Chronic Fatigue Syndrome Isn’t Just Misunderstood, It’s Actively Neglected

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Artist and musician Becca Thomas knew something was wrong when they went from working two jobs, making art, and exercising consistently to feeling winded from a single flight of stairs.

It all started with a case of mononucleosis in 2017. “I never fully recovered after that and knew something was deeply wrong with my body,” Thomas tells POPSUGAR, adding that it took four years to get any real answers. “In those four years I faced a lot of medical gaslighting and dismissal from negligent doctors.”

As time went on, Thomas pushed through the first few months of grad school, struggling to concentrate on their day-to-day work. “Long hours reading and writing papers would cause the words on the page to dance around from double vision. I constantly felt like I was getting sick and would have flu-like body aches, complete with headaches, muscle pain, weakness, and dizziness,” they explain.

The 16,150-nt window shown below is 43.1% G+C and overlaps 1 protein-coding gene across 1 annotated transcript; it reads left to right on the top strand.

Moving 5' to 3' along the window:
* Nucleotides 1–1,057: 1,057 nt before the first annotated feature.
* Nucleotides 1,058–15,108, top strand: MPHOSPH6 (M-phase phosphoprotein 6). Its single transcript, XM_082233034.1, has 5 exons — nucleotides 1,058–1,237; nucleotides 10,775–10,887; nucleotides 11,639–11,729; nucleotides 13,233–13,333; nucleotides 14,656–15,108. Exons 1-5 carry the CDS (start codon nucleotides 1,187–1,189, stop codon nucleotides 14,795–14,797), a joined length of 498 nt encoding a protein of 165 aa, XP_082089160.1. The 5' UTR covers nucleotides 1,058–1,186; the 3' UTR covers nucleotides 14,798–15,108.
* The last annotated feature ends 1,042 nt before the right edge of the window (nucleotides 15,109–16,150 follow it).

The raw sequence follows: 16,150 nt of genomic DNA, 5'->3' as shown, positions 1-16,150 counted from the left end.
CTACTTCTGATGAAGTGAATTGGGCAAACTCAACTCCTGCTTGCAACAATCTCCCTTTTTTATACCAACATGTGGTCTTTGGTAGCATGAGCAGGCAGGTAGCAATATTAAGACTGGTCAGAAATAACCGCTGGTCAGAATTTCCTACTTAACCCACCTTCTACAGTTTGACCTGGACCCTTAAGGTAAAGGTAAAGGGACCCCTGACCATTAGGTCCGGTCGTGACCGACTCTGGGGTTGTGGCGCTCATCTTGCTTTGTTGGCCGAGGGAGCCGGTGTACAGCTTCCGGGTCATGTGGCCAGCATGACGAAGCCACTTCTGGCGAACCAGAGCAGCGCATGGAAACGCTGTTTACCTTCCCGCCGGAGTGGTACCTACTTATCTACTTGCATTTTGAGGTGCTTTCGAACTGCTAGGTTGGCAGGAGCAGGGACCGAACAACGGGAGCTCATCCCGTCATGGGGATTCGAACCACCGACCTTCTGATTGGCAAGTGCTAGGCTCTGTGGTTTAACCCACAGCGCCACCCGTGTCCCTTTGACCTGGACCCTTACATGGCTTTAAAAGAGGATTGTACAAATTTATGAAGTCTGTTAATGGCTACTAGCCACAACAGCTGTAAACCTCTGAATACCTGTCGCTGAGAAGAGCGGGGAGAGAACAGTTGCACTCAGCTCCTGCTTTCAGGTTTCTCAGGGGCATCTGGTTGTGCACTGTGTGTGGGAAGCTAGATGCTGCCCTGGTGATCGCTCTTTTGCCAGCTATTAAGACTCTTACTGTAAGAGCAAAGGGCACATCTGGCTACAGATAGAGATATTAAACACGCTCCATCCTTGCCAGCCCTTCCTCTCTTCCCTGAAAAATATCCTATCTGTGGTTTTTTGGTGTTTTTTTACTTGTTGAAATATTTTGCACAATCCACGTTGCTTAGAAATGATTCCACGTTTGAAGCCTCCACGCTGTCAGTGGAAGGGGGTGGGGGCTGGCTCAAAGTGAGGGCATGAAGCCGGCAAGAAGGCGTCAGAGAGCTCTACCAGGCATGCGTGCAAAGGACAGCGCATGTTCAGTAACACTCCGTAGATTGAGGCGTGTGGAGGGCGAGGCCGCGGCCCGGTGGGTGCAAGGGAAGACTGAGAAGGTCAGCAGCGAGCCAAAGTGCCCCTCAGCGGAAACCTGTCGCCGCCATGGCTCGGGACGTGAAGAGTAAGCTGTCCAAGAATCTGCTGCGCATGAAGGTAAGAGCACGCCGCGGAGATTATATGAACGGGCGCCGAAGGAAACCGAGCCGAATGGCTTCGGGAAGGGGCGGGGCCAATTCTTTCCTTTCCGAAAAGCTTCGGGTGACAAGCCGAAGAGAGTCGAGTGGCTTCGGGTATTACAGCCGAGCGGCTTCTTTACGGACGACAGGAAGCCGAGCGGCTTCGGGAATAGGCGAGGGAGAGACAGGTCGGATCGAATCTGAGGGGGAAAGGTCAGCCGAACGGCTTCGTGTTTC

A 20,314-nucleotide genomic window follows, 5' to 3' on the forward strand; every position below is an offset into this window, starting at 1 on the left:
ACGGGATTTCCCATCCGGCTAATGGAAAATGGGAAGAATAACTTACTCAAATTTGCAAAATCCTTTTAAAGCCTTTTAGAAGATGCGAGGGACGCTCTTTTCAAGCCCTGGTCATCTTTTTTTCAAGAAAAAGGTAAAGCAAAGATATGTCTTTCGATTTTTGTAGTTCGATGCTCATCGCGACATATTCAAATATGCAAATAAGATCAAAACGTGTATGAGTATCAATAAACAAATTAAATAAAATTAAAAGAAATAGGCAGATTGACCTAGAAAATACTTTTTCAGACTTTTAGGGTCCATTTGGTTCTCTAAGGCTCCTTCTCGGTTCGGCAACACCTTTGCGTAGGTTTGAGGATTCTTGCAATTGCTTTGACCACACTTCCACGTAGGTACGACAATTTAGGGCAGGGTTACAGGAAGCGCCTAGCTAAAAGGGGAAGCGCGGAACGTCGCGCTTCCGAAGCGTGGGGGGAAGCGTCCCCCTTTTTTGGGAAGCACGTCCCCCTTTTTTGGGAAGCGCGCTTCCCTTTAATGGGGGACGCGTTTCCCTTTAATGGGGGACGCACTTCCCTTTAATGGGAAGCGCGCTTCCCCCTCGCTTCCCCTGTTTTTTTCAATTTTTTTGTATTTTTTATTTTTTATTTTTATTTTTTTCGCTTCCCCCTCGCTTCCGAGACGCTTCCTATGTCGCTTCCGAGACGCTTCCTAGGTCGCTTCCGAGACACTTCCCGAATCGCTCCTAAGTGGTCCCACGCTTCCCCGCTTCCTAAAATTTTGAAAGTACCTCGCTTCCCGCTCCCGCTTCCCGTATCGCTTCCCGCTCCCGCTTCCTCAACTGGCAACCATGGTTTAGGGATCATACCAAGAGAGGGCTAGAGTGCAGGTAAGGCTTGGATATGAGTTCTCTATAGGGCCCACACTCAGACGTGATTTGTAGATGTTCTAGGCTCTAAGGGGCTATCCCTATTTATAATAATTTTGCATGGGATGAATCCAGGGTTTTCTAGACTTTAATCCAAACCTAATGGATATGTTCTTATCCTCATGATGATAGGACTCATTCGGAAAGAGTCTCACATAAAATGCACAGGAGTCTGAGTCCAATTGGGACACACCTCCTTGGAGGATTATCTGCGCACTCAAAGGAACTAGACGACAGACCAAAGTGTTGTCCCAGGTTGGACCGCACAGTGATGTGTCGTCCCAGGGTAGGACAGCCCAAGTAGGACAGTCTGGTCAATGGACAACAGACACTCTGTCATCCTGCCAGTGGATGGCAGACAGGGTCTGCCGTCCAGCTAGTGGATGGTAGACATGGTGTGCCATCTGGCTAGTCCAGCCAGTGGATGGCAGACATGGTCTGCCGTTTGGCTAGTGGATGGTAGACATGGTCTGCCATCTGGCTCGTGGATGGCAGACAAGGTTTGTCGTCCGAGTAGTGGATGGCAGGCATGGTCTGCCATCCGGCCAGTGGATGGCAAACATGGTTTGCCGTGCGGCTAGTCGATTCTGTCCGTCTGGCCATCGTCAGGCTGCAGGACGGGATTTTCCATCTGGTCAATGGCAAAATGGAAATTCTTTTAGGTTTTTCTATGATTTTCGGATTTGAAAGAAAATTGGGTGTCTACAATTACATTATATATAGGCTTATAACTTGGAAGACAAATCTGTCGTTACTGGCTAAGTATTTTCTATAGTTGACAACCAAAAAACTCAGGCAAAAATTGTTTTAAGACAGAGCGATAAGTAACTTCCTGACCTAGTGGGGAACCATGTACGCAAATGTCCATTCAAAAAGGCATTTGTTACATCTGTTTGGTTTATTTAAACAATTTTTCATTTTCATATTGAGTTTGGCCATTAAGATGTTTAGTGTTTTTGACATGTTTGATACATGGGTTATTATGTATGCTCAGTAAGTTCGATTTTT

Exercise was a struggle, too, leaving them in agonizing pain and stuck in bed for days or weeks at a time. “My entire body would feel poisoned, my head on fire, my muscles screaming, all light and sound [felt] like daggers to my senses. There were points I struggled to move so much and my body felt like lead, [so] I had to crawl to the bathroom. The more I pushed myself, the weaker I became,” Thomas recalls.

They sought medical attention while still in grad school, but most doctors attributed their symptoms to stress. Without a diagnosis, everyday life became more difficult and Thomas experienced painful “crashes” more frequently. “At first these crashes happened a couple times a month, but then they became a weekly disruption I had to plan around,” Thomas says. “I was able to stay in school and finish my degree by the skin of my teeth, but not without great difficulty that would ultimately cause further decline in my health.”